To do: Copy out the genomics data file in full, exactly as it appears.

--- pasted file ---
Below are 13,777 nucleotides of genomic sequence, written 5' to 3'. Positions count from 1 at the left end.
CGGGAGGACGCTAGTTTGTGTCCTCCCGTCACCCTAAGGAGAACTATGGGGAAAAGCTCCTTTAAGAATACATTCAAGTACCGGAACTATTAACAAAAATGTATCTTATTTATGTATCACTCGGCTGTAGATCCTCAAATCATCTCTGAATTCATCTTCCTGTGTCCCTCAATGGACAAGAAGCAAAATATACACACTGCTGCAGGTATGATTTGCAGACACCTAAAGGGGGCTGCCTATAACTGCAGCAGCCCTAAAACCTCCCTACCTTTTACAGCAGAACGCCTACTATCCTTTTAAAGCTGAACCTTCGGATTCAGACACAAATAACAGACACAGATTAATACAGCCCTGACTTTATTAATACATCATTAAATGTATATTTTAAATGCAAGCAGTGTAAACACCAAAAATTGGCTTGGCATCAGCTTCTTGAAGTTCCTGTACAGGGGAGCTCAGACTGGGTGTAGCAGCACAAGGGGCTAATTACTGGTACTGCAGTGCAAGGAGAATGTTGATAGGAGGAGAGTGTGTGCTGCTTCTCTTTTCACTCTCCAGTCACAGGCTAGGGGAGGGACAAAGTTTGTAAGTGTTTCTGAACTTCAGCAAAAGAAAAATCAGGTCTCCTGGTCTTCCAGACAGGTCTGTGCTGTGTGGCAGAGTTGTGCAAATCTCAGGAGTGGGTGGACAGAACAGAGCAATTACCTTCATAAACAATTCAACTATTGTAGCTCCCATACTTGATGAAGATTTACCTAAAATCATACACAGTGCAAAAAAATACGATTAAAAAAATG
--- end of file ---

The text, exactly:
Below are 13,777 nucleotides of genomic sequence, written 5' to 3'. Positions count from 1 at the left end.
CGGGAGGACGCTAGTTTGTGTCCTCCCGTCACCCTAAGGAGAACTATGGGGAAAAGCTCCTTTAAGAATACATTCAAGTACCGGAACTATTAACAAAAATGTATCTTATTTATGTATCACTCGGCTGTAGATCCTCAAATCATCTCTGAATTCATCTTCCTGTGTCCCTCAATGGACAAGAAGCAAAATATACACACTGCTGCAGGTATGATTTGCAGACACCTAAAGGGGGCTGCCTATAACTGCAGCAGCCCTAAAACCTCCCTACCTTTTACAGCAGAACGCCTACTATCCTTTTAAAGCTGAACCTTCGGATTCAGACACAAATAACAGACACAGATTAATACAGCCCTGACTTTATTAATACATCATTAAATGTATATTTTAAATGCAAGCAGTGTAAACACCAAAAATTGGCTTGGCATCAGCTTCTTGAAGTTCCTGTACAGGGGAGCTCAGACTGGGTGTAGCAGCACAAGGGGCTAATTACTGGTACTGCAGTGCAAGGAGAATGTTGATAGGAGGAGAGTGTGTGCTGCTTCTCTTTTCACTCTCCAGTCACAGGCTAGGGGAGGGACAAAGTTTGTAAGTGTTTCTGAACTTCAGCAAAAGAAAAATCAGGTCTCCTGGTCTTCCAGACAGGTCTGTGCTGTGTGGCAGAGTTGTGCAAATCTCAGGAGTGGGTGGACAGAACAGAGCAATTACCTTCATAAACAATTCAACTATTGTAGCTCCCATACTTGATGAAGATTTACCTAAAATCATACACAGTGCAAAAAAATACGATTAAAAAAATG